David Bohnett was a freshly minted MBA in the early 1980s when he landed a job as a consultant with what was then Anderson Consulting in Los Angeles.
“It was my first job out here, and I loved it,” said the Chicago-born Bohnett, 61, seated among the midcentury modern furnishings in a conference room at the David Bohnett Foundation’s Beverly Hills office.
The Anderson job fit his academic background, combining computer science with business.
“I had a variety of clients, a lot of hands-on systems design,” he said.
Bohnett was promoted within a couple of years and appeared to be on a fast track to the top of the company. Then came a fateful Christmas party that wound up changing the course of his life and career.
“I wanted to bring a same-sex partner, and was told no,” Bohnett said. “It was under the guise of, We’re OK with it, but the clients might not be comfortable.”
So Bohnett left the company he loved, joining a software startup founded by a friend.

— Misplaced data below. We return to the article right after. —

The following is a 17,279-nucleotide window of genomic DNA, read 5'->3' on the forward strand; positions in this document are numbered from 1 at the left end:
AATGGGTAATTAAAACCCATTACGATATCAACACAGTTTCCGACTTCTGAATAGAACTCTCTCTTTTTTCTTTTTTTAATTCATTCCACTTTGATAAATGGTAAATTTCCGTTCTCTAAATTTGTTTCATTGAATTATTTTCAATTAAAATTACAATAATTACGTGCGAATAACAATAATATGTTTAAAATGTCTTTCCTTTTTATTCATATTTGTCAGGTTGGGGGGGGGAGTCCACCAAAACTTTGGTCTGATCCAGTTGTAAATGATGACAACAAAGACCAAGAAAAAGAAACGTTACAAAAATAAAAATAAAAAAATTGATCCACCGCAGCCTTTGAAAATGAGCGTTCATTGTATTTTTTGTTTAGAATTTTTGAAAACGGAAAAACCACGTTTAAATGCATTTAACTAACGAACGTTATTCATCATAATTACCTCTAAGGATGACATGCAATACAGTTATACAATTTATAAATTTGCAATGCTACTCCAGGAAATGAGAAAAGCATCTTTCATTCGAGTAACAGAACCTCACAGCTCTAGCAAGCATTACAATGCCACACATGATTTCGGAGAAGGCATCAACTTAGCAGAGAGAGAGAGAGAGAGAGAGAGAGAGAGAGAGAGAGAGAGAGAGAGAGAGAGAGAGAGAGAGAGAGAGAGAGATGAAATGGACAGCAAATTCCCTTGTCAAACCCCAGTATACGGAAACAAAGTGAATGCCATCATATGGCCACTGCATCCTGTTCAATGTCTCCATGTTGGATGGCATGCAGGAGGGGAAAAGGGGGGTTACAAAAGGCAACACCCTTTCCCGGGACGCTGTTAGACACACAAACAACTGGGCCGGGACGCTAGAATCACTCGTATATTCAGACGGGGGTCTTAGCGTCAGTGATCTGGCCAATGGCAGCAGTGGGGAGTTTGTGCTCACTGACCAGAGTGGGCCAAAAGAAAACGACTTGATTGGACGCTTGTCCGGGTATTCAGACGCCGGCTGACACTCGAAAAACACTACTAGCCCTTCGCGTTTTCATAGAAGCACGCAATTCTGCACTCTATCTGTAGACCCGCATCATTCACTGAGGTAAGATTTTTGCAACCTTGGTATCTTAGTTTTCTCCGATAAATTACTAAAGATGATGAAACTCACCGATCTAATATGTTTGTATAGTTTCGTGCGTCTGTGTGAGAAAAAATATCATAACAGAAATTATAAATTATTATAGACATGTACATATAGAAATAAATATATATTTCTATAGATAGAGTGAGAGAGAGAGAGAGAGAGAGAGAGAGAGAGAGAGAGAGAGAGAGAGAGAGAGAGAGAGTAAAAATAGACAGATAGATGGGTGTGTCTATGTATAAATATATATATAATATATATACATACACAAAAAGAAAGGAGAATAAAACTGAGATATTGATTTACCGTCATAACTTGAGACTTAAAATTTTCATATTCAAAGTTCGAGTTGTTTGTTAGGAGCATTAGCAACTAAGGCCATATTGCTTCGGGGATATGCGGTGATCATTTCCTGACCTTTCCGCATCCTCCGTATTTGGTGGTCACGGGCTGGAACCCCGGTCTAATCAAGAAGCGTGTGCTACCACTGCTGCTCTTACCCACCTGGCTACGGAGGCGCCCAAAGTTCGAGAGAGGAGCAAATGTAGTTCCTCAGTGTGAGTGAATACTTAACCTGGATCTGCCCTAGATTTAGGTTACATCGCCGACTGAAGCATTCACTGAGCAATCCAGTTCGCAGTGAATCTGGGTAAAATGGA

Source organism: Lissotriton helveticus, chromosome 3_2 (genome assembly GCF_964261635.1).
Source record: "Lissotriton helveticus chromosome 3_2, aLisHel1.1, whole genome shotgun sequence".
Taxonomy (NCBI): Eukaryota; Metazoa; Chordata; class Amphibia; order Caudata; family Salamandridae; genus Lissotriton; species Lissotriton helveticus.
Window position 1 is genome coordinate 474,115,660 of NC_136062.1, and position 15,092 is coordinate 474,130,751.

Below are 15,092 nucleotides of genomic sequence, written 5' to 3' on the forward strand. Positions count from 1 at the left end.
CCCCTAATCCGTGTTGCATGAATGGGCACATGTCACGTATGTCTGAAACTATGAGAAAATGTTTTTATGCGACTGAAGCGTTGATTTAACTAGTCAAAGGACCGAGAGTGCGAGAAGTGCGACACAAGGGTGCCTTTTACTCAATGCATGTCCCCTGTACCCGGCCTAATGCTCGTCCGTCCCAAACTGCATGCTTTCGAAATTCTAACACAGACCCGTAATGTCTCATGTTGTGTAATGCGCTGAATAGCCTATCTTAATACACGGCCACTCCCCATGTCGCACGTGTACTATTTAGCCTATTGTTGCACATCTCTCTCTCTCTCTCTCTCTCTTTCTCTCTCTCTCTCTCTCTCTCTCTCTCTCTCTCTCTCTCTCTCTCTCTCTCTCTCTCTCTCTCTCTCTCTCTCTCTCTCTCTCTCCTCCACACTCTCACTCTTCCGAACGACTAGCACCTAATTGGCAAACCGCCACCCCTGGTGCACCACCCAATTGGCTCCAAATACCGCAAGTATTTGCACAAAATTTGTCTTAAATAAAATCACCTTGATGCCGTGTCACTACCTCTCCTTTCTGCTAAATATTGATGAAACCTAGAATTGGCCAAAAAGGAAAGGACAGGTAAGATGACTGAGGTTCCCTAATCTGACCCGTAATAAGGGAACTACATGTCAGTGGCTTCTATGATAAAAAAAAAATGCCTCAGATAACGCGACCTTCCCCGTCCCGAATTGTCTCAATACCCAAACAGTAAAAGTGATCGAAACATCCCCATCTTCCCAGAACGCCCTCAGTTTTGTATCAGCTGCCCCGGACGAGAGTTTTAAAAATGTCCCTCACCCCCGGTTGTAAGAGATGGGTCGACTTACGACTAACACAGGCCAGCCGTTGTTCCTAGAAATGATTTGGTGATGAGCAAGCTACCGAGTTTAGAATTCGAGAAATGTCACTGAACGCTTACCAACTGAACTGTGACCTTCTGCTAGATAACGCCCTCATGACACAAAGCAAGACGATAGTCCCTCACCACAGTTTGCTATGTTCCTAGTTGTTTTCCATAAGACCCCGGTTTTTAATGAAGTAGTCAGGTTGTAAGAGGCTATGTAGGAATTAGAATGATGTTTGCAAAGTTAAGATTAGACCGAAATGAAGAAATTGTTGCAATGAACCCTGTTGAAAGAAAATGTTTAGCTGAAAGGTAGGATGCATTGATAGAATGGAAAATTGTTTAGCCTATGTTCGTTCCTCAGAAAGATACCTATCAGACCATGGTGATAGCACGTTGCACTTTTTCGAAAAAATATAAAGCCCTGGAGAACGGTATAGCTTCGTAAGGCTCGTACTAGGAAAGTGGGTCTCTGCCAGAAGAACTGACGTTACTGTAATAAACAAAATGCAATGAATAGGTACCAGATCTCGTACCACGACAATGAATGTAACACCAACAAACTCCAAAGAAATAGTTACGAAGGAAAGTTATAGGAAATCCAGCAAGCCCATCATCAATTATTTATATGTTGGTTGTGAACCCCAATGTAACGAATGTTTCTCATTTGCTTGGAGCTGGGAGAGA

“I just couldn’t be who I was and hold that job at the same time,” he said.
After taking other positions in software companies, and suffering the death in 1994 of his long-term life partner, Rand Schrader, of AIDS, Bohnett started his own Santa Monica internet company, GeoCities, which allowed people to set up their own pages and communicate via email and chat rooms. Yahoo Inc. purchased GeoCities during the dot-com boom in 1999 for a reported $3.57 billion, with Bohnett reportedly netting about $300 million in the deal.
“We all have those pivot points in our careers,” he said. “But you never want to feel like you are not wanted, and not accepted, even if things turn out as well as they have.”
He launched his foundation with a $40 million endowment shortly after selling GeoCities, and its conference room reflects his continuing fascination with technology. The founder and managing member of Beverly Hills’ Baroda Ventures, Bohnett decorated the room with his collection of technological firsts: first-generation versions of the transistor radio, Sony Walkman, and iPad, among many others.
Leaving Anderson set him on a course that would define his career – one in which he’s spent much time and money promoting and defending lesbian, gay, bisexual, and transgender rights. Bohnett called for full marriage equality during a political fundraiser at his L.A. home back in 2000. Among numerous other efforts, he was reportedly the single biggest backer of efforts to stop Proposition 8, a 2008 California initiative that would have restricted marriage to heterosexual couples. The measure passed but was knocked down in federal court.
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